Tetris

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Tetris
Typical Tetris Game.svg
A typical Tetris game screen
Developer(s)Vladimir Pokhilko
Alexey Pajitnov Edit this on Wikidata
Designer(s)Alexey Pajitnov
Platform(s)List of Tetris variants
ReleaseElectronika 60
IBM PC
  • USSR: 1986
  • EU: November 1987
  • NA: January 1988
Genre(s)Puzzle, tile-matching
Mode(s)Single-player, multiplayer
A Tetris playfield.

A tetris is a tile-matching puzzle game, developed in the Soviet Union in 1984. The game has a simple goal of destroying lines of block before it reaches the top. The line is made up of a square block. etrominoes is the shape of the 4 connected blocks that falls vertically down.[1] The player will have to use the tetrominos to create lines that fill the box horizontally, this will clear the lines of blocks. The game continues, the lines of blocks that is not completely filled will drop down as many lines that were cleared. The game has levels of difficulties which rises as the game is being played.

Tetris has appeared in many video game system. It has become very common from back when Alexey Pajitnov first made it in 1984.[2] With over 170 million copies sold, it is the 2nd best-selling video game of all time.[3]

Gameplay[change | change source]

The seven types of tetrominoes

The goal is to drop blocks, called tetrominoes, down into a playing field to make lines. Tetriminoes are made of four connected squares each [1] There are seven different types of tetrominoes.[1] Levels have a set goal, or number of lines to clear. When the goal number reaches zero, the player moves to the next level. As the levels go up, the tetrominoes fall faster. A player receives bonus points if he can clear more than one line with a single tetromino. Clearing four lines is called a "tetris", three lines a "triple" and two lines a "double".[4] Clearing two tetrises in a row is called a back-to-back tetris. The player can also turn a T-shaped tetromino into a hole, called a T-slot, to get more points.[5] This move is called a "T-spin". A player loses when the tetrominoes make it to the top of the playing field. See "Issues" for information on the Level 29 Problem.[6]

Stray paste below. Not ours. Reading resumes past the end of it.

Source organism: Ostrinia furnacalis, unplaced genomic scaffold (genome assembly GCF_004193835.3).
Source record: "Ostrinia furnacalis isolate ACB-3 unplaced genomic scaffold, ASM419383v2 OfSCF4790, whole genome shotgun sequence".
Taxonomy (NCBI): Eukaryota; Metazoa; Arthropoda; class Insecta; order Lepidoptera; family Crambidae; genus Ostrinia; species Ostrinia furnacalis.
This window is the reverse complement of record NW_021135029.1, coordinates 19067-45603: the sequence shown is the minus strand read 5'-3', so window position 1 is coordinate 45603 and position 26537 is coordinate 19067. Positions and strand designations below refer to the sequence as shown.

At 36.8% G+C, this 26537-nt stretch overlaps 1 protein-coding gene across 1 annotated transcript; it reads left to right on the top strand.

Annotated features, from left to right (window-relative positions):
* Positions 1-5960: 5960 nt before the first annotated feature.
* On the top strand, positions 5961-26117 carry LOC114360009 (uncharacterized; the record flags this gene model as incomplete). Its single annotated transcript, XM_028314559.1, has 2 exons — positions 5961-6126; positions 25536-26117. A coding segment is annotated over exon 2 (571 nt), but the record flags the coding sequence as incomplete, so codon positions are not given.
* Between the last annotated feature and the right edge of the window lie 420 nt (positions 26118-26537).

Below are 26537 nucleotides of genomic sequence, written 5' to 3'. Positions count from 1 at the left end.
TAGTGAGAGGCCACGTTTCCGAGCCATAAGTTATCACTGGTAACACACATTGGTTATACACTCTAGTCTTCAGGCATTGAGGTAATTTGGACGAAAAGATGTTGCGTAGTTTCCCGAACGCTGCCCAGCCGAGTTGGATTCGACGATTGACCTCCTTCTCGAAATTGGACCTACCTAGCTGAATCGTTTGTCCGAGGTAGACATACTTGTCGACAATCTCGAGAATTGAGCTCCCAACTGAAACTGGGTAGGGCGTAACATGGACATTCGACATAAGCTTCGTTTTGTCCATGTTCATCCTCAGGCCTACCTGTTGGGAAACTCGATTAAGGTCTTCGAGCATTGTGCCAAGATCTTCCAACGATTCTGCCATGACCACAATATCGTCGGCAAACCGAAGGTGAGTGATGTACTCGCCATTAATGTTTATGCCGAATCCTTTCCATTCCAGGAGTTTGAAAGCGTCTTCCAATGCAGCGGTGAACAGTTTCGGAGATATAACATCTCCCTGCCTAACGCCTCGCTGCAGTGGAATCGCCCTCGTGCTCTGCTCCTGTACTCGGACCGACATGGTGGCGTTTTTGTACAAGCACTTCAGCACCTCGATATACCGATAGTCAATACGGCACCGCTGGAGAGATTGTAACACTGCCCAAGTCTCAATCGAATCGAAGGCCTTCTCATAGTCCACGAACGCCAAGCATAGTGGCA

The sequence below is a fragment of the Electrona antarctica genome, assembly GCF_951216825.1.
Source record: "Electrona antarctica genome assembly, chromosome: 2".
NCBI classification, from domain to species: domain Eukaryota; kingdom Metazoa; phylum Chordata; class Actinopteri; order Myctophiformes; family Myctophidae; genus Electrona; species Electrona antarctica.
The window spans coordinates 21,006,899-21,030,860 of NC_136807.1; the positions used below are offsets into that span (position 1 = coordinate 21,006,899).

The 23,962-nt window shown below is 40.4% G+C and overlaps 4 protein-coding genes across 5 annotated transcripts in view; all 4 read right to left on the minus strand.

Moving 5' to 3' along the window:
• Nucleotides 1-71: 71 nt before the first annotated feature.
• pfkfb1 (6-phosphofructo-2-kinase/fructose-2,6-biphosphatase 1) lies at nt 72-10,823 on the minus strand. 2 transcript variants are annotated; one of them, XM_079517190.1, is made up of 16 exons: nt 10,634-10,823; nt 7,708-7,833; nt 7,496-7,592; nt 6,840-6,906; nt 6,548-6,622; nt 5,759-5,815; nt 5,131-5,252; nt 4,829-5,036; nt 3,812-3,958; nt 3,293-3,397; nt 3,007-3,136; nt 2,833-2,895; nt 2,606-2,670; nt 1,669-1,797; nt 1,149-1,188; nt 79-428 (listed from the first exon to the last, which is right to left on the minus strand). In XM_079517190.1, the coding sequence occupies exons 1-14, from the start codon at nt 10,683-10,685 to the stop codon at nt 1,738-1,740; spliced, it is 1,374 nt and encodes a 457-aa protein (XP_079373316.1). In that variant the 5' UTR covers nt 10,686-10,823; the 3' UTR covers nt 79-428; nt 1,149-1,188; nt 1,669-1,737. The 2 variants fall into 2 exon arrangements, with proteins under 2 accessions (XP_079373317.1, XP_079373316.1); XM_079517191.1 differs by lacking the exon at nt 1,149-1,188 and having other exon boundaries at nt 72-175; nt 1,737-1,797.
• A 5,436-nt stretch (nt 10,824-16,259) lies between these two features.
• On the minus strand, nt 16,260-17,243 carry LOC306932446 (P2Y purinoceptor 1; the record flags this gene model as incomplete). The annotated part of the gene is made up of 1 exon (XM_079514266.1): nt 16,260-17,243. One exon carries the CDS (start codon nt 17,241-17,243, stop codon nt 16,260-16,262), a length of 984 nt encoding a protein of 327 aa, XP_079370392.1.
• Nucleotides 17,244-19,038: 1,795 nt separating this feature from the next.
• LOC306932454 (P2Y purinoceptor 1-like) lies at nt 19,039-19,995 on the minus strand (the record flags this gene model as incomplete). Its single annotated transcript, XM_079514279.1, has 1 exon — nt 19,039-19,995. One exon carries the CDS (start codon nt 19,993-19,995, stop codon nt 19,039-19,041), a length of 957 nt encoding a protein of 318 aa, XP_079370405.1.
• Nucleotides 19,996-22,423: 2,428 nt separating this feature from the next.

Music[change | change source]

On the Game Boy, there are several musical themes played. The theme for level 1 and used in the Game Boy version is often called the "Tetris Theme". It is actually a Russian dance called Korobeiniki, or "The Peddlers." Other themes include music by Johann Sebastian Bach and the Dance of the Sugar Plum Fairy.

Issues[change | change source]

When you reach Level 28 on the GBA(Game Boy Advance) or NES(Nintendo Entertainment System), the pieces will start falling so fast that the player can hardly move the tetrominoes at all. This means that those pieces will all pile up on the playfield and cause the player to lose.[7]

References[change | change source]

  1. 1.0 1.1 1.2 The Tetromino Facts. 2009, Tetris Press.
  2. The Developmentary Tetris, 2008.
  3. "This is how Tetris wants you to celebrate for its 30th anniversary". Polygon. May 21, 2014. Retrieved December 24, 2018.
  4. "Archived copy". Archived from the original on 2011-10-20. Retrieved 2011-10-30.{{cite web}}: CS1 maint: archived copy as title (link)
  5. "Archived copy". Archived from the original on 2011-10-20. Retrieved 2011-10-30.{{cite web}}: CS1 maint: archived copy as title (link)
  6. The Hexadecimal Tetromino Speed Problem.
  7. Tetris Issue at Level 29. Retrieved 4-25-08.